They are ceramic. You don't need to "cure" them but they do go through a cycle. They are not like liverock where you get a big amonia spike and they stink up the house. But there is zero life on it when you start. It takes time for the bacteria to colonize. Once this happens it will start to color up to match the look of your rockwork in the tank.
We use the purest clay we can find that still works with our process. But clay is still an organic substance and it does vary. If you were going to put a piece this large in an existing aquarium I would save your water change water and let it run in a container for a few weeks with a powerhead and heater to get the bacteria started. If your starting from scratch I would just put it in the tank and add a bottle of bacteria to get it kick started. Do a water change every two weeks and then start testing your parameters to get measurements. Just liek a new tank you want to keep light to a minimum to avoid an algea bloom.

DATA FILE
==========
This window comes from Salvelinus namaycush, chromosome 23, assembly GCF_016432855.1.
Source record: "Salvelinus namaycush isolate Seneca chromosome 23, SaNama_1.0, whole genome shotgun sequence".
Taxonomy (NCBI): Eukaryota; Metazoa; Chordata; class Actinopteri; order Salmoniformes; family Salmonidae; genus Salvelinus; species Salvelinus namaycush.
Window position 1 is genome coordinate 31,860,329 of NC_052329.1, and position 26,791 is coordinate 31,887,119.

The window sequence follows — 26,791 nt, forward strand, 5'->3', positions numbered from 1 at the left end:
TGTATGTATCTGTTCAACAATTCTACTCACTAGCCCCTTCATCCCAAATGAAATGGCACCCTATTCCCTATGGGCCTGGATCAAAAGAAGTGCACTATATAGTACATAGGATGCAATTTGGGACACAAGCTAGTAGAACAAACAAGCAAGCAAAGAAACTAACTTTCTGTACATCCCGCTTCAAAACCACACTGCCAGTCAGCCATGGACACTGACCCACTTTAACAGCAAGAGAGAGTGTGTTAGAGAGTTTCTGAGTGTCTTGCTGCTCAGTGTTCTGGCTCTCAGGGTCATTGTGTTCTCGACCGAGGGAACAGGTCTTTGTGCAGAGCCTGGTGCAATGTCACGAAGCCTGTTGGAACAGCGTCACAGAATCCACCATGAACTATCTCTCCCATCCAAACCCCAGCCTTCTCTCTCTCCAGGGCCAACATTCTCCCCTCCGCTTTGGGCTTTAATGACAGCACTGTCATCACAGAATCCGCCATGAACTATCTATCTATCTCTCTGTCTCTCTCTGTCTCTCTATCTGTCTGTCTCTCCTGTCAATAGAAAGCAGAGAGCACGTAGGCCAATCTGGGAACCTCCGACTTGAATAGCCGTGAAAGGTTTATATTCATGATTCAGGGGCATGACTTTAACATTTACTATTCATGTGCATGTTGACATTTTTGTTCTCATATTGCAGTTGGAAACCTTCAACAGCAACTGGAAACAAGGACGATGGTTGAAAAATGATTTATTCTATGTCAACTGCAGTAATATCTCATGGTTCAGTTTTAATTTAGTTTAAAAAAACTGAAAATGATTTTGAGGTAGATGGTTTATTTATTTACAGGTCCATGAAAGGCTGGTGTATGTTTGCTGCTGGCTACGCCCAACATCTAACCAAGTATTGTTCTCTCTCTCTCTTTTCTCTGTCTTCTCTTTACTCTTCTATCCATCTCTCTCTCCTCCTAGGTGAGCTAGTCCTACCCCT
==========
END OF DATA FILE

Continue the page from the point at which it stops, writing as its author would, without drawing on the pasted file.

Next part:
Our structures usually turn a dark green in the first few weeks to a month. Its diatoms feeding on the ceramics. If you have a heavy coralline population it will start to grow coralline fast. If your starting from zero it will take more time.
We are about to set up a 93 gallon cube at the LFS in hopefully the next week or two. We are going to plumb it into the existing coral system so it gets a kick start. It will be a 100% ceramic reef. We are going to display it at macna this year and then donating the system to a special needs classroom in Iowa. We are letting the local reef club determine what school it will go into. Here are some pictures of the aquascape and tank dry. The store is doing a rebuild of the fish system and once they are done it will get set up. It doesn't look like much now but once it is covered in coral and coralline it will look awesome. We'll be taking progress pics every couple of weeks.